Three thoughts occurred during the AIE 2021 ‘technology and insurance converge’ panel discussion. First, technology is often disconnect with our on-the-ground reality; second, technology can deepen the divide between machine and human; and third poor, technology integration risks leaving employees ‘hanging out to dry’. We would love to hear about some of your experiences and frustrations following recent interactions with digital insurance / insurance broking platforms. Please comment below, interact with us on Twitter at @fanews_online or email us your thoughts [email protected]


Added by Gareth Stokes, 31 Aug 2021
Interesting points @Quinton Knox, all valid... Enjoyed your revised take on the "hammer and nail" problem and your observations re AI.
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Added by Gareth Stokes, 31 Aug 2021
I enjoyed your order of chaos "list" Paul. Insurance platform developers do not have the scale of an Office 365 [or other modern day cloud-base service provider] that allows for ongoing beta testing in live...
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Added by Gareth Stokes, 31 Aug 2021
You and I must have the same insurer/insurance broker @Wally... Some basic user acceptance testing would solve this problem, reduce frustration, improve communication and save time and money!
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Added by Quinten Knox, 23 Aug 2021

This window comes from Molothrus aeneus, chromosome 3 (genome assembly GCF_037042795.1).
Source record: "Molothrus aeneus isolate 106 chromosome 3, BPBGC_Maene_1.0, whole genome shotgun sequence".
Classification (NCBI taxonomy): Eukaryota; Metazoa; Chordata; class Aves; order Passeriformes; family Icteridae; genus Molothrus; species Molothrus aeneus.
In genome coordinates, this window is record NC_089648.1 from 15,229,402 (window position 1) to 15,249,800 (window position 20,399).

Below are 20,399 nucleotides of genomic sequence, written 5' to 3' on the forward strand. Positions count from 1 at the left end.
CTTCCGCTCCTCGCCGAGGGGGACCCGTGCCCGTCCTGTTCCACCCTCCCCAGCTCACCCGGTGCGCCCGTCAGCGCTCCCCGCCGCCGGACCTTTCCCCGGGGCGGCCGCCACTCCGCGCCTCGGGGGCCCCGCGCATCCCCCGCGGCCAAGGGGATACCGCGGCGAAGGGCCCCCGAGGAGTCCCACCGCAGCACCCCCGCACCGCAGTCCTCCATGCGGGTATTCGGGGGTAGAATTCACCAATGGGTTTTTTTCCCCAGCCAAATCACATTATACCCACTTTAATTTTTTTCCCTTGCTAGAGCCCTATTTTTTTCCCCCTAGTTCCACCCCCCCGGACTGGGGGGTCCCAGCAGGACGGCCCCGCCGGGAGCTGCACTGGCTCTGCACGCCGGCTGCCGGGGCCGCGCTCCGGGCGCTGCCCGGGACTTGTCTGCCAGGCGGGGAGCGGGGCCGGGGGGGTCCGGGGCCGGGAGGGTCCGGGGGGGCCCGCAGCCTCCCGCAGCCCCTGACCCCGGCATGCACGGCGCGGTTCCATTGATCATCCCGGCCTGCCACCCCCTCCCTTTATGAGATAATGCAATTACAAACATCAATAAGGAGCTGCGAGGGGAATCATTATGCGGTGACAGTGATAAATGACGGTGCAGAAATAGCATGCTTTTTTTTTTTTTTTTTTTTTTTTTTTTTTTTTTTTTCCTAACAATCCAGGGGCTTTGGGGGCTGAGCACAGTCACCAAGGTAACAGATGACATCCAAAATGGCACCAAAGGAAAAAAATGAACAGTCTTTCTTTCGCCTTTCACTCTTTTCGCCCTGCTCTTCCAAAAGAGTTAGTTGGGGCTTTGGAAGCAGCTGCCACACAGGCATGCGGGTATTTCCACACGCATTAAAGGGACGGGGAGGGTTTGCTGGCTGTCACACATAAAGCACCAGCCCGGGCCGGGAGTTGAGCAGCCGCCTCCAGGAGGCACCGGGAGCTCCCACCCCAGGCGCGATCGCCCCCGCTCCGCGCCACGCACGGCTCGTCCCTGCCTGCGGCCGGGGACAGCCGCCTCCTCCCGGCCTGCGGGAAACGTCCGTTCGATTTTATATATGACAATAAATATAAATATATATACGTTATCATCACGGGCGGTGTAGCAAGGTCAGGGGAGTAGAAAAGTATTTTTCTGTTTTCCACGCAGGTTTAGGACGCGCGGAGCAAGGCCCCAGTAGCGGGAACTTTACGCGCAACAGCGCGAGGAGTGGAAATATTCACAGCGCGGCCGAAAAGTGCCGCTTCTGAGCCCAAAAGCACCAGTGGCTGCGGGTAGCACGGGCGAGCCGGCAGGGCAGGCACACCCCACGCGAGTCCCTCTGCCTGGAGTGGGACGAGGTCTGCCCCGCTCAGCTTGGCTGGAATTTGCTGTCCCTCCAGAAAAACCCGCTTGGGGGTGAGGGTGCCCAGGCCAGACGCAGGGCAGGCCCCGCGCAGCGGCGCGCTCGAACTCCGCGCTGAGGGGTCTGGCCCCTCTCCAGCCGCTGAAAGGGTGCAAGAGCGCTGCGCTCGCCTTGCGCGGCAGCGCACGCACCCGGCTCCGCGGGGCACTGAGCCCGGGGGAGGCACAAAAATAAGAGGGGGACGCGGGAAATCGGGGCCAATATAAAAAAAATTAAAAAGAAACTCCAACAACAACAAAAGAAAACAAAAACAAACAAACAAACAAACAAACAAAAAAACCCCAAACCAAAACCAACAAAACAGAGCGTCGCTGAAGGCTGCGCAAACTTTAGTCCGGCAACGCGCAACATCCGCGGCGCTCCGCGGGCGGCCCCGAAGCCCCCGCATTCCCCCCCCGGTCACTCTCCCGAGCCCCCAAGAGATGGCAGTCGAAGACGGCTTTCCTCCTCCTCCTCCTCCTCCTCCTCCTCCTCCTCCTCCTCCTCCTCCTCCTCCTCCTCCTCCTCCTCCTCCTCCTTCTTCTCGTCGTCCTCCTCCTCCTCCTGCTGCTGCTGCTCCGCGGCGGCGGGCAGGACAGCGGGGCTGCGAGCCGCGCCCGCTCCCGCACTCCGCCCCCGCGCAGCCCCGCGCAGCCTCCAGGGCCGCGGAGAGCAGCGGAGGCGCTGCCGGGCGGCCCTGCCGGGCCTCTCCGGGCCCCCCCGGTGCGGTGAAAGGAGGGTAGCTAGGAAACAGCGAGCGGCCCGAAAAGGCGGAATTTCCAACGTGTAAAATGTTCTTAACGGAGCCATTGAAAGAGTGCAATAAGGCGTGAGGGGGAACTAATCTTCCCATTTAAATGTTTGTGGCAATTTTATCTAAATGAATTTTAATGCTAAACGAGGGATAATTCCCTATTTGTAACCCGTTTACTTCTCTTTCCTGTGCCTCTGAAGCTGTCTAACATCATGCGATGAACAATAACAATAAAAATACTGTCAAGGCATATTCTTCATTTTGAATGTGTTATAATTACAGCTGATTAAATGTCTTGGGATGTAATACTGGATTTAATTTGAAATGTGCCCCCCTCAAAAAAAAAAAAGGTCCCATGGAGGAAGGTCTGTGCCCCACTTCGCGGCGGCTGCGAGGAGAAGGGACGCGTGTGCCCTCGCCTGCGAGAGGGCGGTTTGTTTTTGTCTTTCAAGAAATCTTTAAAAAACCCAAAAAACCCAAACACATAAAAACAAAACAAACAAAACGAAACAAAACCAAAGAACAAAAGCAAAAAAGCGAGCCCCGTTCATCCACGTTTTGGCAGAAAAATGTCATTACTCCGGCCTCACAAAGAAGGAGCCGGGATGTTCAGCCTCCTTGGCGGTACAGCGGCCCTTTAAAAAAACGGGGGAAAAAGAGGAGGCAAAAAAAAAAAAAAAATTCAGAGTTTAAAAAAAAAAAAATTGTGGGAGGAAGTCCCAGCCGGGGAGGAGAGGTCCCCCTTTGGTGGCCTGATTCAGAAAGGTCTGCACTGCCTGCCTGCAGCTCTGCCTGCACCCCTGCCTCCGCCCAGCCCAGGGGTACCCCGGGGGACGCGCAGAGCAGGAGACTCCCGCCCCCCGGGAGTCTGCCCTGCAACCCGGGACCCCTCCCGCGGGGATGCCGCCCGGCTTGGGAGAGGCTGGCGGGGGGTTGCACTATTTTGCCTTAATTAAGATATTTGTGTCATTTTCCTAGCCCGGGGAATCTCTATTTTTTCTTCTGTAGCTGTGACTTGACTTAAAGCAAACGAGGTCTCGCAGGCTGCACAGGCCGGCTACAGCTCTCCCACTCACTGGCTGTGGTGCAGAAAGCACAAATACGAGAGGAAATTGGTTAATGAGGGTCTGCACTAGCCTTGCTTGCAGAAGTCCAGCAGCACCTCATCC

A few general remarks.

- The "convergence of insurance with technology" is not driven by insurance companies, intermediaries, or clients. It is driven by Big Tech (BT). Technology companies have a vested in selling their products, and the insurance industry is the perfect golden goose for BT.

- If you have a hammer, everything looks like a nail. BT is 'creating solutions' for problems that do not exist.

- Artificial intelligence (AI) is punted everywhere as a silver ullet for just about everything under the sun. Little, if any, attention and focus is given to human intelligence.

- AI is not capable of building intermediary/client trust relationships. By definition, AI is just what it says it is - artificial. AI is devoid of essential components of the human condition: including empathy, insight, discretion, dignity, respect, ethics, morals, values and interpretation.